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Google Pixel 8 Pro review – making more out of your phone
6:20 pm | October 4, 2023

Author: admin | Category: Computers Gadgets Google Pixel Phones Phones | Tags: , | Comments: Off

Google Pixel 8 Pro: Two-minute review

The Pixel 8 Pro is a sleek update to Google’s venerable Pixel lineup, and while I’ll be ready for a new look and feel next year, I’m happy to report that this is Google's best-looking Pixel yet.

This is also Google’s most ambitious Pixel yet, with some serious camera upgrades that will satisfy even pro photogs, and a Tensor G3 chipset custom built to run Google’s machine learning features. Google is so confident in this phone’s performance that it is promising an unprecedented seven years of major updates, longer than any other phone maker supports its phones, currently. 

That said, this is a very, very odd device. If Google had simply released a generic smartphone with the Pixel 8 Pro’s cameras, display and design, it would have had a simple winner, capable of making an argument against not-quite-flagships like the Samsung Galaxy S23 Plus or the Apple iPhone 15 Pro. Instead, Google is pushing deep into machine learning territory with generative AI features that will offer new experiences on your phone.

Some of these, like the amazing new call-screening assistant, work wonderfully, and are set to become an enduring part of our smartphone experience. Others, like the new photo editing features, border on frightening. Most, like AI wallpaper, seem like simple distractions and additions that could have been an app you download, but instead are now part of the Android-on-Pixel experience.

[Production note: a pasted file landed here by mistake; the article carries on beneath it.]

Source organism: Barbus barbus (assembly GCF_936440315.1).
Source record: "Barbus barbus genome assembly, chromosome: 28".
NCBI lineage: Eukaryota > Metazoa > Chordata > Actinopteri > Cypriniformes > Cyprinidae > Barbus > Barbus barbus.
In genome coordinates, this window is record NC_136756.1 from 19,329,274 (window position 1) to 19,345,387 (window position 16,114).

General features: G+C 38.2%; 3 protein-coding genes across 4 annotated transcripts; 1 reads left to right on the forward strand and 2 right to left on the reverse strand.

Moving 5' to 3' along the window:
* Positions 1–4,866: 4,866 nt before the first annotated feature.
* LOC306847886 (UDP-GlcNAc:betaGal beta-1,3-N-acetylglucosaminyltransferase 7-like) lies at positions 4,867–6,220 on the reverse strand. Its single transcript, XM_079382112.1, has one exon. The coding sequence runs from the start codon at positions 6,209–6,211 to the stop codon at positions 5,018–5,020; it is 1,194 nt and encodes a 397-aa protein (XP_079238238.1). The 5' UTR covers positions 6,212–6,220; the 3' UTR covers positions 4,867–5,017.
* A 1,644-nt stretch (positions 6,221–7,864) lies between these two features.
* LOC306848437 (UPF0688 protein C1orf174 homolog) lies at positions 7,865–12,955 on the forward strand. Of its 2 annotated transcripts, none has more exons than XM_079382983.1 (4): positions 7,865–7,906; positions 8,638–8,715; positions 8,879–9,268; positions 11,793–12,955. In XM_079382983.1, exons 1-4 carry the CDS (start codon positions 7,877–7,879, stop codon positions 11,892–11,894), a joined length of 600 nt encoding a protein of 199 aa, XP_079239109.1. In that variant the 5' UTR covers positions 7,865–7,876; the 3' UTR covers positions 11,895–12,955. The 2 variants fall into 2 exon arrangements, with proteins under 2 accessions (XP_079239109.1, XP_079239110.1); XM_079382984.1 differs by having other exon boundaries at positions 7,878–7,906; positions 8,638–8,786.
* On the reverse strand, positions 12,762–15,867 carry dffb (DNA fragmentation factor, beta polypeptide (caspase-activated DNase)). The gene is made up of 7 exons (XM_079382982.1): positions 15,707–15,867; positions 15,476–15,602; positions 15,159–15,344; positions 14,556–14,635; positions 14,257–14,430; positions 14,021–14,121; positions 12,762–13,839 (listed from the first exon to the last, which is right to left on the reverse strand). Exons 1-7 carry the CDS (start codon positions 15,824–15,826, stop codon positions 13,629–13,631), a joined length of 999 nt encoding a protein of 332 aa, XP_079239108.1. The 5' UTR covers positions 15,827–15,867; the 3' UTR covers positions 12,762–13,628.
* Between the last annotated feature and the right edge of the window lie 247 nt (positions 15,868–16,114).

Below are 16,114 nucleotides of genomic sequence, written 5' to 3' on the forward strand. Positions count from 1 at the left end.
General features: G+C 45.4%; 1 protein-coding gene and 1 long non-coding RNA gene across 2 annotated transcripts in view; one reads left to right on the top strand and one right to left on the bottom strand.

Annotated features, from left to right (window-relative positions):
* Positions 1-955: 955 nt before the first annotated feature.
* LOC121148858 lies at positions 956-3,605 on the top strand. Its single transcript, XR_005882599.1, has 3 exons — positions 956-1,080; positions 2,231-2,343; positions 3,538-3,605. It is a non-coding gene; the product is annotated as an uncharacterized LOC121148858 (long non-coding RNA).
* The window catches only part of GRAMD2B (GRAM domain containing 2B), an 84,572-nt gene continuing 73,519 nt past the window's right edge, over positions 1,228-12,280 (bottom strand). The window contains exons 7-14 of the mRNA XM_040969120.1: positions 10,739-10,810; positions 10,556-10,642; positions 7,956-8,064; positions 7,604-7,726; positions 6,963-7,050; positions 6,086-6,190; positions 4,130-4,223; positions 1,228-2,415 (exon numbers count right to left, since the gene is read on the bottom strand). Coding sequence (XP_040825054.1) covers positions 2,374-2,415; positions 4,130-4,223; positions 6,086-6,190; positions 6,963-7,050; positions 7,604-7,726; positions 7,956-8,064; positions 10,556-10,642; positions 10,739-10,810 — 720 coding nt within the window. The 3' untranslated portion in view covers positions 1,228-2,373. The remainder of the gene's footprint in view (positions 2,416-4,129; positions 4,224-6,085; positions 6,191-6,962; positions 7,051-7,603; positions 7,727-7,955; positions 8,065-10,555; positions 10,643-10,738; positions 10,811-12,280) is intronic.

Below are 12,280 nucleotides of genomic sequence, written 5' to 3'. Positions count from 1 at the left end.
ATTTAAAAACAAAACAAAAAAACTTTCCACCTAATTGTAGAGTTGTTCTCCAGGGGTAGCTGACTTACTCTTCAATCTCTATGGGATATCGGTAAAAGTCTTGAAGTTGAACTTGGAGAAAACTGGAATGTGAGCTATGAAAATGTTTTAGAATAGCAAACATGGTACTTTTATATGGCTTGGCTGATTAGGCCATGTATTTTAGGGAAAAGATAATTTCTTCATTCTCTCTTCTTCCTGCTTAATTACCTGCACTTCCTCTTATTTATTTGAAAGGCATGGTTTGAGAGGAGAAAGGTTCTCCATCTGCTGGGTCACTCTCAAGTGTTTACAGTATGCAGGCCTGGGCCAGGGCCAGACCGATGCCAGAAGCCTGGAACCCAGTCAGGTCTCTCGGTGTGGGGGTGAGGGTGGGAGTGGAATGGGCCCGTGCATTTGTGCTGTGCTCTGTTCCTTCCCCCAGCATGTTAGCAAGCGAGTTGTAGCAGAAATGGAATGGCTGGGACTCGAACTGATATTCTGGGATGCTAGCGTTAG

Pixel 8 Pro showing call screening

(Image credit: Future / Philip Berne)

This is a decidedly Android phone, for better but mostly, these days, for worse. It’s a confusing mess. You’re faced with setup screens that never seem to end, notifications that never seem to disappear, and Settings menus that are layered deep enough to strike magma. 

The good news is that Google has plenty of time to fix Android, and if it does so Pixel 8 Pro owners will benefit from those improvements for seven years, if Google lives up to its promise. 

This is very good news indeed. In fact, it’s some of the best news I’ve heard from the Android camp in quite some time. If Google really delivers on seven years of major OS upgrades, Pixel feature drops, and Security updates, the Pixel 8 Pro will be the first Android phone to beat Apple in terms of longevity.

Will the Pixel 8 Pro be worth owning in seven years? Decidedly not, not if you’re buying one today. But, when it comes time to sell your Pixel 8 Pro in a year or two, the person you sell it to will know they aren’t buying an unsupported lemon. They’re buying a phone that could last them, and possibly someone else after them, for years. 

If you’re firmly encamped with Google on Android territory, the Pixel 8 Pro is a great choice for your next phone. Software-wise, Google has a lot of catching up to do against iOS 17 before I’d recommend buying it over the iPhone 15 Pro, but Google’s phone is fun and unique enough that I’d consider this phone if you can’t spring for a truly fancy foldable or the mighty Galaxy S23 Ultra

Of course, the real fun begins when Google starts slashing prices, and it can be liberal with discounts, especially around the sales season. More than with any other brand, I recommend waiting for a deal when you’re considering a Pixel phone, because as good as the phone is now, it feels like an even better buy for a few hundred dollars or pounds less. 

Google Pixel 8 Pro review: Price and availability

Google Pixel 8 Pro flat on a table

(Image credit: Future / Philip Berne)
  • Starts at $999 /  £999 / AU$1,699 for 128GB storage
  • Available with up to 1TB of storage in the US, 512GB globally
  • Costs $100 / £150 / AU$400 more than the 128GB Pixel 7 Pro

The Pixel 7 Pro costs a bit more than last year’s model, when I was expecting that Google would drop the price. That’s because, frankly, the Pixel 7 Pro didn’t age very well in terms of performance and value, and rumors suggested that the Pixel 8 Pro wouldn’t offer much benefit over its predecessor. However, as it turns out there’s much more value to be found in the Pixel 8 Pro, and it holds up nicely against competitors in its price range.